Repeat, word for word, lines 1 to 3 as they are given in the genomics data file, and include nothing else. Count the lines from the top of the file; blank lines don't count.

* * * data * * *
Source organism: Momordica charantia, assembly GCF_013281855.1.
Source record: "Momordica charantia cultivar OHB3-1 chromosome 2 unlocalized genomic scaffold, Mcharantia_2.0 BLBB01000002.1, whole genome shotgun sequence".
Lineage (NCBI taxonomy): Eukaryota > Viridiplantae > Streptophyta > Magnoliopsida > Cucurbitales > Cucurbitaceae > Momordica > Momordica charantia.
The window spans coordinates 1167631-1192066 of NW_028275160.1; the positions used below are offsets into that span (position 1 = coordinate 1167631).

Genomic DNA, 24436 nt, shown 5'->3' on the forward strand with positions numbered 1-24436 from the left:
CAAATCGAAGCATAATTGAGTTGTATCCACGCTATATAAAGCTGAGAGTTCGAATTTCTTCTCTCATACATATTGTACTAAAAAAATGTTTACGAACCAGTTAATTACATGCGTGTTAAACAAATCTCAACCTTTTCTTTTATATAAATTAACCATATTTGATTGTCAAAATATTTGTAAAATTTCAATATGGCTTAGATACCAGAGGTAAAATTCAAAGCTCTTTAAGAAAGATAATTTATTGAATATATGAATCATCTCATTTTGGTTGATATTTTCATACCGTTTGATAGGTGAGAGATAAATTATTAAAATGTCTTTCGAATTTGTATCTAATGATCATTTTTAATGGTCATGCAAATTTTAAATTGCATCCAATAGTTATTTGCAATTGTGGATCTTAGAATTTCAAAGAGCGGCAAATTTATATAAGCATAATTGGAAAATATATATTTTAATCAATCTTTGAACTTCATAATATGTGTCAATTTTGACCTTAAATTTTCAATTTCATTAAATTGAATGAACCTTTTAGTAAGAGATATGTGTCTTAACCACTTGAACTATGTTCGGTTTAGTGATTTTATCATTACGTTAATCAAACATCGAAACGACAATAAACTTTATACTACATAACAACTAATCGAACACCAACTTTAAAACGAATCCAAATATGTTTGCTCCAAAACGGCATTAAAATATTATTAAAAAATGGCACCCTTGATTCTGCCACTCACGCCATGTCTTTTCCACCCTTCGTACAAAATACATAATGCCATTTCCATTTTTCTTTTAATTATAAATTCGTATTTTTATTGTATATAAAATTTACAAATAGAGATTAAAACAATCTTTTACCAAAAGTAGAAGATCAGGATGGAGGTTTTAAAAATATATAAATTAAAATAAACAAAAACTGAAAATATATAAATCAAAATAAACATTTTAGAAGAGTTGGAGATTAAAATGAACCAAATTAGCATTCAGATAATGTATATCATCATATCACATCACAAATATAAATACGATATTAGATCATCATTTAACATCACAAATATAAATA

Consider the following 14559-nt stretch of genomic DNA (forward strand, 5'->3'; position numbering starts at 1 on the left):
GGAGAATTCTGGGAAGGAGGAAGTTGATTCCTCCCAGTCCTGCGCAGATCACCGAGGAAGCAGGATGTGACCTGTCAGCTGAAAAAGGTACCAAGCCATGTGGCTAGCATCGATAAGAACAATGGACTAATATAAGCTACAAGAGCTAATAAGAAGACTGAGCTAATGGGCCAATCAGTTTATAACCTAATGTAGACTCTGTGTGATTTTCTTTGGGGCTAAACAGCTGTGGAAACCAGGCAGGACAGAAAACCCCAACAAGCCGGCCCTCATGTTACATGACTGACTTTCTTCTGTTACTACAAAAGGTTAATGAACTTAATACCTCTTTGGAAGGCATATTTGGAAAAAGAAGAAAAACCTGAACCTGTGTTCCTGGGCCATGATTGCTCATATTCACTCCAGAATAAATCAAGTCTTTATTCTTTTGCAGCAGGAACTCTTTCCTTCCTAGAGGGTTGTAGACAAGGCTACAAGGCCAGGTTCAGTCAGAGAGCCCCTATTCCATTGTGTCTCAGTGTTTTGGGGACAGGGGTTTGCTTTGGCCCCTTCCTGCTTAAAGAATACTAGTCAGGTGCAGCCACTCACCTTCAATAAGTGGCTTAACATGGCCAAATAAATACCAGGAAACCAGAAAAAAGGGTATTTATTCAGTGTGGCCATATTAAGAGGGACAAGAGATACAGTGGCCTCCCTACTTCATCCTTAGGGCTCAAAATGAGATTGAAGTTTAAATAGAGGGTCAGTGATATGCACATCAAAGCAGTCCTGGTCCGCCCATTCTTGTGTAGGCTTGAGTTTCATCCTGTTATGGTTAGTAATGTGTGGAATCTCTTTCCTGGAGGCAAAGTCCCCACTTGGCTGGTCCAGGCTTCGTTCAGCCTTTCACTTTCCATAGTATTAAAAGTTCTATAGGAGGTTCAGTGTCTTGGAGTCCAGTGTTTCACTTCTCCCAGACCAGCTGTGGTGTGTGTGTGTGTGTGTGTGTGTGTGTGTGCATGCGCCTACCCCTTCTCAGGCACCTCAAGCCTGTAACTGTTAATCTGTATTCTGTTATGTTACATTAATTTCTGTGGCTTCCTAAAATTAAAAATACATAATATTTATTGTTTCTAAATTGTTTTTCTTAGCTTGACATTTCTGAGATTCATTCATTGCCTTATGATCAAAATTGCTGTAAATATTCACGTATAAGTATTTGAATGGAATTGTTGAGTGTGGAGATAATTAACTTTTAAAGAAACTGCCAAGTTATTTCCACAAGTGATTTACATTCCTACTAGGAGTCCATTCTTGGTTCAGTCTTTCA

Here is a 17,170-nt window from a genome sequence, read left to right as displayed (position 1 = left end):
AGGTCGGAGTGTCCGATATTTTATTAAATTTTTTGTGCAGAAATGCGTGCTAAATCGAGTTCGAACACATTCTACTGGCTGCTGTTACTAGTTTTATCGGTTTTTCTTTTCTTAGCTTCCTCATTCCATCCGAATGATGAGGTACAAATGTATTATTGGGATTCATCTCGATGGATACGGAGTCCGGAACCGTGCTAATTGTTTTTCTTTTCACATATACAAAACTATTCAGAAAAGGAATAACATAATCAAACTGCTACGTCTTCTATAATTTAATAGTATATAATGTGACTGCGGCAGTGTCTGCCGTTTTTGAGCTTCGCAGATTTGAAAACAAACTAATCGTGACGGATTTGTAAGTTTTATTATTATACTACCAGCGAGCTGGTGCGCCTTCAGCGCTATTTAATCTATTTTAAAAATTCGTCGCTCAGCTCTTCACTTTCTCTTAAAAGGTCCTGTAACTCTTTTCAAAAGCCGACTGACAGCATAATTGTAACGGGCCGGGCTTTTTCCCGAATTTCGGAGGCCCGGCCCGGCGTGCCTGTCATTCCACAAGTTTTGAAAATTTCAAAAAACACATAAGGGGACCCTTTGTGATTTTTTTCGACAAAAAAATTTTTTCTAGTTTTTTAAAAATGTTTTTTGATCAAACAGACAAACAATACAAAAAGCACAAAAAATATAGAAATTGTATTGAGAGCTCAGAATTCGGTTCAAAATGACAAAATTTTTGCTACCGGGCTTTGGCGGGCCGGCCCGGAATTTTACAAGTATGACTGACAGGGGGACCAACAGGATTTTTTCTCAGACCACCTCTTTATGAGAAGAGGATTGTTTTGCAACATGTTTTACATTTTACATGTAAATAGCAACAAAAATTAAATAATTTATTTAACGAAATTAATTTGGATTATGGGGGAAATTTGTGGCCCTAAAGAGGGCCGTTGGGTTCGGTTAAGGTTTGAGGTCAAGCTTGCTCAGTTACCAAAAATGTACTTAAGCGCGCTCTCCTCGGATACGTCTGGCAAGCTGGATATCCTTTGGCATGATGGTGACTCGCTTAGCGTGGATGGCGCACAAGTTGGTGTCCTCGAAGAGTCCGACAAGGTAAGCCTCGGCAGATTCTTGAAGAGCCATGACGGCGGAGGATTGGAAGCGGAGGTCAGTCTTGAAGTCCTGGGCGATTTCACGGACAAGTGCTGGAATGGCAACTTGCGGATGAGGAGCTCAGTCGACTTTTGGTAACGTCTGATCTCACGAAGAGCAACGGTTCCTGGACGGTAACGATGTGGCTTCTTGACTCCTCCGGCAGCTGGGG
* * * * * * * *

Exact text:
Source organism: Momordica charantia, assembly GCF_013281855.1.
Source record: "Momordica charantia cultivar OHB3-1 chromosome 2 unlocalized genomic scaffold, Mcharantia_2.0 BLBB01000002.1, whole genome shotgun sequence".
Lineage (NCBI taxonomy): Eukaryota > Viridiplantae > Streptophyta > Magnoliopsida > Cucurbitales > Cucurbitaceae > Momordica > Momordica charantia.